To say that we've been looking forward to seeing Ben's flashback and finally getting "some frigging answers" would be an understatement to the nth degree.. But unlike the flashbacks we got of Juliet, which have pretty much told us everything we need to know about her, 'The Man Behind the Curtain' seems to be more out of the Season 1 school, giving bits and pieces but not filling us in on the whole. And while we will eventually get more of the blanks filled in (but not til Season 5), once again are major word of mouth is Ben himself. And we all know that he's a liar.
Locke has called the bluff he made in the previous episode, and brought back his father's body to the camp. You can tell Ben really didn't think he was capable of it in his attitude. And until now, it's only seemed like Ben's grip has been loosening, now we see actual cracks. Mikhail shows up--- and Ben appears as surprised as anyone to see he's still alive--- and warns them about the woman who Desmond's group fished out of the trees. Considering what he tells them, it does raise the question how Mikhail knows all this--- Naomi was unconscious, and God knows nobody at the beach would've told him. We'll let this go for now. In any case when Locke sees Mikhail, he takes right up where the sonar fence left off, beating him to a pulp. Ben yells for Tom and Richard to do something, but they just watch. Looks like the mighty are about to fall. Even Alex--- who has good reason to loathe her father--- goes out of her way to make sure that Locke is armed before swishing him a disdainful 'Happy Birthday."
So, after nearly a whole season of waiting, Ben finally takes Locke to see Jacob-- the mysterious man that the Others (Ben in particular) have been using as the man behind everything. It's a considerable trek, and its worth noting some of the landmarks. As they walk through the jungle night, they pass a very large line of ash which Ben goes to great trouble to step over. In mythology, a circle of ash is used to keep demons away. It's significance here is hard to figure---- Ben may think that he's keeping others out with it, but it's just as likely that the Others have been using it to keep him sealed inside --- whoever 'him' is. Also, where did the ash come from? We hear mention of a volcano in this episode, but it has never been talked of again-- either in the real world or the flashbacks.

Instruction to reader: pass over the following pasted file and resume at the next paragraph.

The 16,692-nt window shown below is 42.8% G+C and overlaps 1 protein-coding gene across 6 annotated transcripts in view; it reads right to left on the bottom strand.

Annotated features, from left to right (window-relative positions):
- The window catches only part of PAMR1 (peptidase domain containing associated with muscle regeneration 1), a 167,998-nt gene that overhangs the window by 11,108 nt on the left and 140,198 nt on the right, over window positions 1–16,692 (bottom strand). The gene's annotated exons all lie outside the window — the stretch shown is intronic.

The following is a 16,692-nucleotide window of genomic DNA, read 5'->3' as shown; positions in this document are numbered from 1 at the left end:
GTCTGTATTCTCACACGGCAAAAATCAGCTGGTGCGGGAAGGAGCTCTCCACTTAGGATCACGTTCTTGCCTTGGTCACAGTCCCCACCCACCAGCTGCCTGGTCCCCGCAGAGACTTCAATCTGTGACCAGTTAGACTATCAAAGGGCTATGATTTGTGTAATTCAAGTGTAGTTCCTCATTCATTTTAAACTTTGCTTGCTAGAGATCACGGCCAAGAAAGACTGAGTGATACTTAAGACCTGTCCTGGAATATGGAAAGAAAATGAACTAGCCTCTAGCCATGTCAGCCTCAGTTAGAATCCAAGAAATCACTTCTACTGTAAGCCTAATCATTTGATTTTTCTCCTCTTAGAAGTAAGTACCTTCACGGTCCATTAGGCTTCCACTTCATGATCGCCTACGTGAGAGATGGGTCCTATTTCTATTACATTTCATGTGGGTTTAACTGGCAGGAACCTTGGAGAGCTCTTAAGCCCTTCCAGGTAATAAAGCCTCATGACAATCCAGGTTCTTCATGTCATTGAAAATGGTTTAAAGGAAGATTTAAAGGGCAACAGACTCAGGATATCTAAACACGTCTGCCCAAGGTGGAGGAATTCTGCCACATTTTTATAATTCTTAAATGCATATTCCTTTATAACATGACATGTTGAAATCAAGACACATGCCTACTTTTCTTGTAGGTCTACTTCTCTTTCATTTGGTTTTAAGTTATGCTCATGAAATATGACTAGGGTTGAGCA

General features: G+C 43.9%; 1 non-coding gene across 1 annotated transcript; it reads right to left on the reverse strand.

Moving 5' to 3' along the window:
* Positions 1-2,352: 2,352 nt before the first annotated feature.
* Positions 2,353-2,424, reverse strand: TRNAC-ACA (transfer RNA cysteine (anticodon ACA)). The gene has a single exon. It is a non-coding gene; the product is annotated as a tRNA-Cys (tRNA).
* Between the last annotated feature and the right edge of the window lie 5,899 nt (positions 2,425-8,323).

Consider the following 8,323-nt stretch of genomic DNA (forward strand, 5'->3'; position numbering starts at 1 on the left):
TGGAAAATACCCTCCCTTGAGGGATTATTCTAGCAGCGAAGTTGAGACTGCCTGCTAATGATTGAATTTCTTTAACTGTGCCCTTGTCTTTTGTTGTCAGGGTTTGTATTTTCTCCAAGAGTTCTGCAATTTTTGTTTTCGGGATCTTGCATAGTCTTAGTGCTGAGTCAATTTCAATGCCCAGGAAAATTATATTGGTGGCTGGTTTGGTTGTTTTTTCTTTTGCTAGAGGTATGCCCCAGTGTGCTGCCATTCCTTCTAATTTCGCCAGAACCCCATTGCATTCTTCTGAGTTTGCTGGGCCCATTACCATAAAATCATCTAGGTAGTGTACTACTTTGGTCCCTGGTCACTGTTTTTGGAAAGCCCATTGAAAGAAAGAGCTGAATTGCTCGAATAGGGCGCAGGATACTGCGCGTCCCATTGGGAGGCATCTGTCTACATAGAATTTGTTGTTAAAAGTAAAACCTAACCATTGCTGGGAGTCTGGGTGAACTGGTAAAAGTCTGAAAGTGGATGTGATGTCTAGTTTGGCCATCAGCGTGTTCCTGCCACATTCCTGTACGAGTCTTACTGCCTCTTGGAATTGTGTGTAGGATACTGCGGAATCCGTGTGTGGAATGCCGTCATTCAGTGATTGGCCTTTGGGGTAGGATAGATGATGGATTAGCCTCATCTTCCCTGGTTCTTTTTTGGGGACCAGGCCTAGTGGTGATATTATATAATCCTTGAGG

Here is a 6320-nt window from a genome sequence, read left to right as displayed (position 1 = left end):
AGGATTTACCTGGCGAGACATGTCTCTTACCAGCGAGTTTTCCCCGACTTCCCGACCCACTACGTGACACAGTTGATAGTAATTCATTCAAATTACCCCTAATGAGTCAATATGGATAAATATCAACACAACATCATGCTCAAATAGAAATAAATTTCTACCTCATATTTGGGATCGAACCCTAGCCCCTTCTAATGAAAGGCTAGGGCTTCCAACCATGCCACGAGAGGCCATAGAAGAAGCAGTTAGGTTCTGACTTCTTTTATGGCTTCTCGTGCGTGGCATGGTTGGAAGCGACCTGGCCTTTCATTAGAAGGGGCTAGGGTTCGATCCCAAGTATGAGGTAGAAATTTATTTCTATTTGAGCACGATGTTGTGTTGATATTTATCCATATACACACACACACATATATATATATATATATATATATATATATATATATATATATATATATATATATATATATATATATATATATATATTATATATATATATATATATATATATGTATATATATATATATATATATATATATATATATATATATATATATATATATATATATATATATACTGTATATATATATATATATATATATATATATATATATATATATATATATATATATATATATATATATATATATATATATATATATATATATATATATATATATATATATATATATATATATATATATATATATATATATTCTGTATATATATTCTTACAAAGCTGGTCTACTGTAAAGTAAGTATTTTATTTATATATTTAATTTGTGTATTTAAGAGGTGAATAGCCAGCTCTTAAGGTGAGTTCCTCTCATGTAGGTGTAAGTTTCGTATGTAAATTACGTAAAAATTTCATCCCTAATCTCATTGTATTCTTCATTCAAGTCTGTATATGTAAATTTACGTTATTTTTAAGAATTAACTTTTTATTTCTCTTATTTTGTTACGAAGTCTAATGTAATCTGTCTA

Finally, they come to an isolated cabin.. As they approached, we hear a faint scream, but no one does anything. Ben gives Locke one last warning that Jacob's not going to be happy to see them. This doesn't frighten Locke, so they go in. They turn off their flashlights, and Ben lights a lantern. Inside, there are jars with fluid, and a portrait of a dog (though he isn't playing poker). Then Ben talks to--- an empty chair. He insists that Jacob is in it (it's a brilliant piece of acting by Michael Emerson) and carries on a long conversation. Locke naturally thinks (like the audience is supposed to) that Ben has gone over the high side, and that all of his planning has been part of a graduated insanity. So Locke starts to leave. And then we hear "Help me." And in a moment that caused people across the country to paused their Tivo's, we see--- someone. Then Locke shines the flashlight on him, and the cabin goes crazy. Branches begin shaking, the jars with fluid go flying across the room, the kerosene lamp all but explodes. Locke is terrified, even though Ben seems perfectly calm (though I'm damn sure this isn't what he expected.) and stumbles out of the cabin. Ben emerges and simply says "That's Jacob."
By now, the rabid viewer of Lost has seen so much of that cabin that we probably know it inside and out, but we still don't know for sure--- was that really Jacob in that chair? No matter how many times I watch, it looks like an older version of Locke. And if it really was Jacob, why did he cry out 'Help me"? Did he sense that Locke was someone special or was he trying to find a way to shout out to what was keeping him prisoner? We still haven't gotten answers on this (the creators have to address it in Season 6, or they're not doing their jobs) but there's a very good possibility that Ben or Locke (probably both) were being deceived.